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Map() in Python | Python for Data Science | Day 13

Welcome to our tutorial on Map() in Python. This article will cover various instances to demonstrate how map() in Python can be used in various instances. The map() function has two parameters –  an iterable object (to be iterated upon) and a function (to implement on the iterable object). Thus, eliminating the need for a loop.

Map() in Python

The main reason why we use map() is simple. We just wish to apply the function to all the provided iterables. So, let’s begin by first creating a function.

This function i.e. func2() returns the uppercase of the argument passed. So, without any delay, let’s use a map() function in conjunction with it.

Map() in Python

As explained above, the first argument is map() is the function to be used and the second argument is the iterable object. The iterable object passed in this instance is a tuple which consists of three strings. We wish to apply the function on each of these strings. So, ideally, the output should be:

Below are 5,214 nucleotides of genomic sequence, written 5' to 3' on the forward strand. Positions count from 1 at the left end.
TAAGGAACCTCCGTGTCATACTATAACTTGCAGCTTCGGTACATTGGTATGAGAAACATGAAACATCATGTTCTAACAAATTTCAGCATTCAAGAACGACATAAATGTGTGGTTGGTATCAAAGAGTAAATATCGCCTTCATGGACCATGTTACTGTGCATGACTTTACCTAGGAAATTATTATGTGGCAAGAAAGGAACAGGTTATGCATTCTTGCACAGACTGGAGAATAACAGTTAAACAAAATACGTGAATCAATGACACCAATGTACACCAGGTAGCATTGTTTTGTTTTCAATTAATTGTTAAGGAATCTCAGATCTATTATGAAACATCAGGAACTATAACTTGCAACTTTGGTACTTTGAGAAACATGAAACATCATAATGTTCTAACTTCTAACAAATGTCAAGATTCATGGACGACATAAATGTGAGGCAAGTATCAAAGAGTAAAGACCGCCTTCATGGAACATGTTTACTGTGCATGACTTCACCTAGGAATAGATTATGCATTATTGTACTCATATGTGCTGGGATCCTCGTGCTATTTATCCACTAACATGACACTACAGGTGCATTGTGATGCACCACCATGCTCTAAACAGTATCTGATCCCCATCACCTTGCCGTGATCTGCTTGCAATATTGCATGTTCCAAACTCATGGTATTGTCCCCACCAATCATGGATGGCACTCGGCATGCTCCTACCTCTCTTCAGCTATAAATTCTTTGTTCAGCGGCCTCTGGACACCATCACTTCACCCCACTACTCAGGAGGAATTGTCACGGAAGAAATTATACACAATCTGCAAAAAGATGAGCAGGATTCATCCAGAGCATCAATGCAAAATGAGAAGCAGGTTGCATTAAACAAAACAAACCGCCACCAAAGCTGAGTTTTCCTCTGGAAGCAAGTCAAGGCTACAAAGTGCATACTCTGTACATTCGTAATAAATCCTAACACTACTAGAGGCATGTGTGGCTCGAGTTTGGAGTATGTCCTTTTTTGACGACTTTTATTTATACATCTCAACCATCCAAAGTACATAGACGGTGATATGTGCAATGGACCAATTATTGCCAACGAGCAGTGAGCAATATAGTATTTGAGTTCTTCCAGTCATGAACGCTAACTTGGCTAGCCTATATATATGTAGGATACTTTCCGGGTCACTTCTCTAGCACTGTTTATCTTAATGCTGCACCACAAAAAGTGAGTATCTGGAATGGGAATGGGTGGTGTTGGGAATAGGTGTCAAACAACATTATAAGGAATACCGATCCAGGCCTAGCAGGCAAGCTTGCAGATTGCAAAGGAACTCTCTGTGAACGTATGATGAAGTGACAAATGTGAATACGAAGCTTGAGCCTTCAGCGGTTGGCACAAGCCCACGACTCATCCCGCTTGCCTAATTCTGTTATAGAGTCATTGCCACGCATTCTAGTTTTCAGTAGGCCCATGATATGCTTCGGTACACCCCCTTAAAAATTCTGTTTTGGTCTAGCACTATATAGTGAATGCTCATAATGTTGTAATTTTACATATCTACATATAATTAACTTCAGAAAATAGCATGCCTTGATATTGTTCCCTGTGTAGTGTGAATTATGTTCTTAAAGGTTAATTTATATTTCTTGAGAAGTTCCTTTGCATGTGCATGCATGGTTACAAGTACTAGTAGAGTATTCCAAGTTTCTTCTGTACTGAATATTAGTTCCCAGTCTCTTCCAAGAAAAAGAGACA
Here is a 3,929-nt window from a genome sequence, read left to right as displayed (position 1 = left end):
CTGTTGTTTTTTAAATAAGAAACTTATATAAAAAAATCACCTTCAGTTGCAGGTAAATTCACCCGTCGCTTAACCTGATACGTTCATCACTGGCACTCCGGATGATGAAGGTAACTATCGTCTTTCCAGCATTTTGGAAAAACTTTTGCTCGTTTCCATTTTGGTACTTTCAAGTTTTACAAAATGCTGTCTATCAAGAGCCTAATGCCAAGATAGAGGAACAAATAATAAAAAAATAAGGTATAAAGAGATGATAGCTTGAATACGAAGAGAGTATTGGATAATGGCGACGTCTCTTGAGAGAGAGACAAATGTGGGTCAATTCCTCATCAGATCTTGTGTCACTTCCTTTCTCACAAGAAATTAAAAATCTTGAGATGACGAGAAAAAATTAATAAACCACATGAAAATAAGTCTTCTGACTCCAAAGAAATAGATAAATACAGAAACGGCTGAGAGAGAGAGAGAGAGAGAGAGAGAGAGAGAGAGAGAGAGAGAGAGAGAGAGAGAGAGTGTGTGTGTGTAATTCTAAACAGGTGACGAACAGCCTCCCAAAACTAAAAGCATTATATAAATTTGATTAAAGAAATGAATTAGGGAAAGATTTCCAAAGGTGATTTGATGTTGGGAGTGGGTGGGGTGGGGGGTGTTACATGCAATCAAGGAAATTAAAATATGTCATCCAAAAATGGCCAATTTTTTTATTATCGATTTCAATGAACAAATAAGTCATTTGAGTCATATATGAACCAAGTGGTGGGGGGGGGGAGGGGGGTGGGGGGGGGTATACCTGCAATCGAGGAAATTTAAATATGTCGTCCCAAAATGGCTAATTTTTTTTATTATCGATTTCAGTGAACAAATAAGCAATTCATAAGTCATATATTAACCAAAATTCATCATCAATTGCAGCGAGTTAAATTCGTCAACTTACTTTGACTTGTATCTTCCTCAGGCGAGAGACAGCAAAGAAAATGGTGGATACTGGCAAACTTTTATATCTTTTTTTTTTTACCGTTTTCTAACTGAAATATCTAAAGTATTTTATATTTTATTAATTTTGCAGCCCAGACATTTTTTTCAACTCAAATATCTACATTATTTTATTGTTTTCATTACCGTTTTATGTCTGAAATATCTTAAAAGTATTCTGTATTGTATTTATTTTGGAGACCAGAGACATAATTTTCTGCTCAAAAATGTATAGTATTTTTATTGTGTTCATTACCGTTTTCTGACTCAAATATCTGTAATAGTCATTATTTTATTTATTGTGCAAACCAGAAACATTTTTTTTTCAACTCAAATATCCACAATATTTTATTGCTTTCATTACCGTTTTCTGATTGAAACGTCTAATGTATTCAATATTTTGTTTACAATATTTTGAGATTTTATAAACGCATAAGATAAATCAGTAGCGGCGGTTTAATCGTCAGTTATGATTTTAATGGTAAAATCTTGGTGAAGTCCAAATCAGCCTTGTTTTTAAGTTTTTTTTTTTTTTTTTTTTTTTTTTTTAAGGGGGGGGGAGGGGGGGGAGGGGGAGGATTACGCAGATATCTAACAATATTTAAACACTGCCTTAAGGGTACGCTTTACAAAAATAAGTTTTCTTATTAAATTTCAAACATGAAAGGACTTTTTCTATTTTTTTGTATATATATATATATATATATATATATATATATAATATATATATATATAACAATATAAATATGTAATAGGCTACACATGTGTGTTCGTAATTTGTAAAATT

Let’s print “a” and see our output.

Map() in Python

This is certainly not what we expected. This is because a map object can not really be printed. So, lets convert it into a list first and then compare it with the output we expected.

Alright, let’s look at another example.

Let’s define another function.

The function – func() takes two arguments and returns their sum.

Now, we will use it in a map() function.

Great. We see the sum of two tuples passed to the map() function. Let’s try the same function, but this time with tuples of strings.

So, the list is shown as displayed above.

You can also read about map() here:’s%20map()%20is%20a,them%20into%20a%20new%20iterable.

Map() is a fairly easy but extremely useful concept in function. So, to test the knowledge you have acquired so far, from this tutorial, we have curated a set of questions for you along with the solutions. We highly recommend that you attempt the questions below on your own without seeking help. 

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Article By,
Yashika Khurana
Intern | The Data Monk

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